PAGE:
The problem with the big barrel bats is the extended hitting zones. The player can have a long swing (one that disconnects with the arms getting away from the body) hitting the ball on the area below the sweet spot near the trademark and still get a solid base hit into the outfield. This was what I witnessed that Saturday this fall during the eight year old coached-pitched game. Most of the hitters in the opposing team line up used more arms than hands to hit, but they still had solid shots into the outfield. In fact, the few times they did make solid contact, the ball was sent like a laser to the outfield fences. Several times our players got hit with the ball (one in the head on a line drive to center field) and the coach was also hit by a hot line drive back to the mound. It was a little scary and these young players were not ready to be swinging these bats.

During my research I also found hitting with big barrel bats was common practice for travel league teams during the summer and fall. Most travel tournament sponsors do not have regulations against using larger barrel bats for youth league ages. With the manufacture warnings clearly listed on these bats, this may be a serious spot for litigation. The travel tournament sponsors and teams that use these bats against the manufacture warnings are exposing themselves to potential lawsuits.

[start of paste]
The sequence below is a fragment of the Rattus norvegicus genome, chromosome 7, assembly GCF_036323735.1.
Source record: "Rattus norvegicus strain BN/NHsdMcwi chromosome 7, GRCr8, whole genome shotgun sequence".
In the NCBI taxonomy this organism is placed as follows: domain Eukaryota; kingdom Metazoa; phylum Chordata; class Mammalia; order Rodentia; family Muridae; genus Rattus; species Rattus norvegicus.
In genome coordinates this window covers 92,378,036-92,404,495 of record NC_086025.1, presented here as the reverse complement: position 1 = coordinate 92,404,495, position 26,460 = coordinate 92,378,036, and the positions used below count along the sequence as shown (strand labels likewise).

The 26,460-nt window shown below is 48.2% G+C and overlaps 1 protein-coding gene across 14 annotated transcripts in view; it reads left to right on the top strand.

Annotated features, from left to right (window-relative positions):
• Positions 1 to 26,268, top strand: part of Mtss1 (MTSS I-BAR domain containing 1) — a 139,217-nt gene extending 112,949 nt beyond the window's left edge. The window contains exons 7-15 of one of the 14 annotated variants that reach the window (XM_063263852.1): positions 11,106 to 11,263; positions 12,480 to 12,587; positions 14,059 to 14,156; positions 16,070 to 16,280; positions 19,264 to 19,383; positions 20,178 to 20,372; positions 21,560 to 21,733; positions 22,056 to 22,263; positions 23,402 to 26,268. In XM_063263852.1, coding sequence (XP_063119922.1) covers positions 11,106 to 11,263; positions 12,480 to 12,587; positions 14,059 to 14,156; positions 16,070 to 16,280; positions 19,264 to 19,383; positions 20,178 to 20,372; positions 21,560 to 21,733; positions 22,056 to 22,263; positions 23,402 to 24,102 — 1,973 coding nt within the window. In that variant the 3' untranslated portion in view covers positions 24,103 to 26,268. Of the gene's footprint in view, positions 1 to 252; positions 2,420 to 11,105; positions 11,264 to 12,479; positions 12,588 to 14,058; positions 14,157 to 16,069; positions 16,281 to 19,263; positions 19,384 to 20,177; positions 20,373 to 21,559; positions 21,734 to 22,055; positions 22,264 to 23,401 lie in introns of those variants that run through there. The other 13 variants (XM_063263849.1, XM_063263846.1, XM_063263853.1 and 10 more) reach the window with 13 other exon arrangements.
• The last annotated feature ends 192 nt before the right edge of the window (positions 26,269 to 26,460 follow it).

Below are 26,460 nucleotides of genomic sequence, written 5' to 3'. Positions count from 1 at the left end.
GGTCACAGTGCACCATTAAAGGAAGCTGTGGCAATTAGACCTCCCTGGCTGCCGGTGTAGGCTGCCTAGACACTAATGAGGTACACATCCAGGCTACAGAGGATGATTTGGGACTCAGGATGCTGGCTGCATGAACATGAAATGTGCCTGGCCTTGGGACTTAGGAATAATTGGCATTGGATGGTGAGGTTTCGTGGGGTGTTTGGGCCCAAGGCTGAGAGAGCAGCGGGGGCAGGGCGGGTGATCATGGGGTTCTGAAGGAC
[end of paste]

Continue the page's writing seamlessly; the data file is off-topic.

From a hitting stand point, players will never understand their hitting flaws. It's like the weekend golfer that uses a monster head driver, one that corrects the flight of the ball if the swing is not perfect. As long as you make contact anywhere on the face of the club, you're in good shape. (I got one in my golf bag) The same is true for the large barrel bats for youth leagues. See, hitting a baseball is difficult and one that comes with much failure. A good big league player that hits around .300 will fail 7 out of 10 times. With young hitters, the failure is what makes them better. Missing the sweet spot on the bat reinforces the idea to use your hands and get the barrel on the ball.

If you're serious about your young player being a better hitter make him use the 2 ¼ inch barrel in youth league. He can also work with a wood bat in practices and scrimmage games. (or summer league play). Use bamboo when they are young (ages 6-9), moving to maple by the time they are 11 or 12 years old. Both of these bats are extremely durable and hard to break. By the time they are 15-16 years old they can graduate to a nice Ash bat. Most big leaguers use either Ash or Maple. All of our high school players have a wood bat in their bag and train with it regularly.